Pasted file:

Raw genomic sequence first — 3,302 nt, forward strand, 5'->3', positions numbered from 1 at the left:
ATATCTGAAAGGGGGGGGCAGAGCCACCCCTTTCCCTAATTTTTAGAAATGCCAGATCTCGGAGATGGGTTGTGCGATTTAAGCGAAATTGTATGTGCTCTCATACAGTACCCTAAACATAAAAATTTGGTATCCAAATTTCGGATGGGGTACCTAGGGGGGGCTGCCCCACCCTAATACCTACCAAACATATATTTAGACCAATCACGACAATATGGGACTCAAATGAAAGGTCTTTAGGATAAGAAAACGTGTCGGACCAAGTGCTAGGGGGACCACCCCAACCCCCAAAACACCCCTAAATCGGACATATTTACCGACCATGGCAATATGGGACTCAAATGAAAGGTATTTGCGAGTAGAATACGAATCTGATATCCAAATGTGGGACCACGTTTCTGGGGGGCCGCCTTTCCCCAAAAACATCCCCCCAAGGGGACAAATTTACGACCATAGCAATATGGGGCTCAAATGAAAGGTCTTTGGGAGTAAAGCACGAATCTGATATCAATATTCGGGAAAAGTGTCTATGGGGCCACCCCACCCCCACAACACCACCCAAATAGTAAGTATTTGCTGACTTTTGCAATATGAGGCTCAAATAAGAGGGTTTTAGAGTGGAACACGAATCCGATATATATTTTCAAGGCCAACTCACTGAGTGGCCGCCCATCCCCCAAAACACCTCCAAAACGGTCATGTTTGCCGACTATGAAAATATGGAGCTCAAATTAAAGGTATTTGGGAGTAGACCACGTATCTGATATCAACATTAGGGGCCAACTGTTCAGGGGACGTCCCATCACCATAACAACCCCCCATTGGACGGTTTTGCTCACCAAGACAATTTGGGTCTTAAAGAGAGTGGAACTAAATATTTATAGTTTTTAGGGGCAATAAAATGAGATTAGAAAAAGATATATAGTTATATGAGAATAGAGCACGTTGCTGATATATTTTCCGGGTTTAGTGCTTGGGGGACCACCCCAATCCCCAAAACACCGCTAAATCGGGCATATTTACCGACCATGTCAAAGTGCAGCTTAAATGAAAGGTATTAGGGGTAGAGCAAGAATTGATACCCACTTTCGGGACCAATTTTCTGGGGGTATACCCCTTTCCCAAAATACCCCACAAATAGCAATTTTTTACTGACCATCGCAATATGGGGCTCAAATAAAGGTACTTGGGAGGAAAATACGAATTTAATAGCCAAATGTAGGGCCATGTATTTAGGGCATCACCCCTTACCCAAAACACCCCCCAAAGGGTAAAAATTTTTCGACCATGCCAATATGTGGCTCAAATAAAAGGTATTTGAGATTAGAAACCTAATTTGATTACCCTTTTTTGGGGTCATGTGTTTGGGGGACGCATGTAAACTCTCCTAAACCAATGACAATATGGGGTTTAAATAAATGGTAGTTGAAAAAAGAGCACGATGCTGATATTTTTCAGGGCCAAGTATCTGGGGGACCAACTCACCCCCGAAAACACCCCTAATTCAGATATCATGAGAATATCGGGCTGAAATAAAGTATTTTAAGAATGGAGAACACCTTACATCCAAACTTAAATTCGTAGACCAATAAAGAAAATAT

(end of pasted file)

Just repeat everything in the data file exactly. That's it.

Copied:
Raw genomic sequence first — 3,302 nt, forward strand, 5'->3', positions numbered from 1 at the left:
ATATCTGAAAGGGGGGGGCAGAGCCACCCCTTTCCCTAATTTTTAGAAATGCCAGATCTCGGAGATGGGTTGTGCGATTTAAGCGAAATTGTATGTGCTCTCATACAGTACCCTAAACATAAAAATTTGGTATCCAAATTTCGGATGGGGTACCTAGGGGGGGCTGCCCCACCCTAATACCTACCAAACATATATTTAGACCAATCACGACAATATGGGACTCAAATGAAAGGTCTTTAGGATAAGAAAACGTGTCGGACCAAGTGCTAGGGGGACCACCCCAACCCCCAAAACACCCCTAAATCGGACATATTTACCGACCATGGCAATATGGGACTCAAATGAAAGGTATTTGCGAGTAGAATACGAATCTGATATCCAAATGTGGGACCACGTTTCTGGGGGGCCGCCTTTCCCCAAAAACATCCCCCCAAGGGGACAAATTTACGACCATAGCAATATGGGGCTCAAATGAAAGGTCTTTGGGAGTAAAGCACGAATCTGATATCAATATTCGGGAAAAGTGTCTATGGGGCCACCCCACCCCCACAACACCACCCAAATAGTAAGTATTTGCTGACTTTTGCAATATGAGGCTCAAATAAGAGGGTTTTAGAGTGGAACACGAATCCGATATATATTTTCAAGGCCAACTCACTGAGTGGCCGCCCATCCCCCAAAACACCTCCAAAACGGTCATGTTTGCCGACTATGAAAATATGGAGCTCAAATTAAAGGTATTTGGGAGTAGACCACGTATCTGATATCAACATTAGGGGCCAACTGTTCAGGGGACGTCCCATCACCATAACAACCCCCCATTGGACGGTTTTGCTCACCAAGACAATTTGGGTCTTAAAGAGAGTGGAACTAAATATTTATAGTTTTTAGGGGCAATAAAATGAGATTAGAAAAAGATATATAGTTATATGAGAATAGAGCACGTTGCTGATATATTTTCCGGGTTTAGTGCTTGGGGGACCACCCCAATCCCCAAAACACCGCTAAATCGGGCATATTTACCGACCATGTCAAAGTGCAGCTTAAATGAAAGGTATTAGGGGTAGAGCAAGAATTGATACCCACTTTCGGGACCAATTTTCTGGGGGTATACCCCTTTCCCAAAATACCCCACAAATAGCAATTTTTTACTGACCATCGCAATATGGGGCTCAAATAAAGGTACTTGGGAGGAAAATACGAATTTAATAGCCAAATGTAGGGCCATGTATTTAGGGCATCACCCCTTACCCAAAACACCCCCCAAAGGGTAAAAATTTTTCGACCATGCCAATATGTGGCTCAAATAAAAGGTATTTGAGATTAGAAACCTAATTTGATTACCCTTTTTTGGGGTCATGTGTTTGGGGGACGCATGTAAACTCTCCTAAACCAATGACAATATGGGGTTTAAATAAATGGTAGTTGAAAAAAGAGCACGATGCTGATATTTTTCAGGGCCAAGTATCTGGGGGACCAACTCACCCCCGAAAACACCCCTAATTCAGATATCATGAGAATATCGGGCTGAAATAAAGTATTTTAAGAATGGAGAACACCTTACATCCAAACTTAAATTCGTAGACCAATAAAGAAAATAT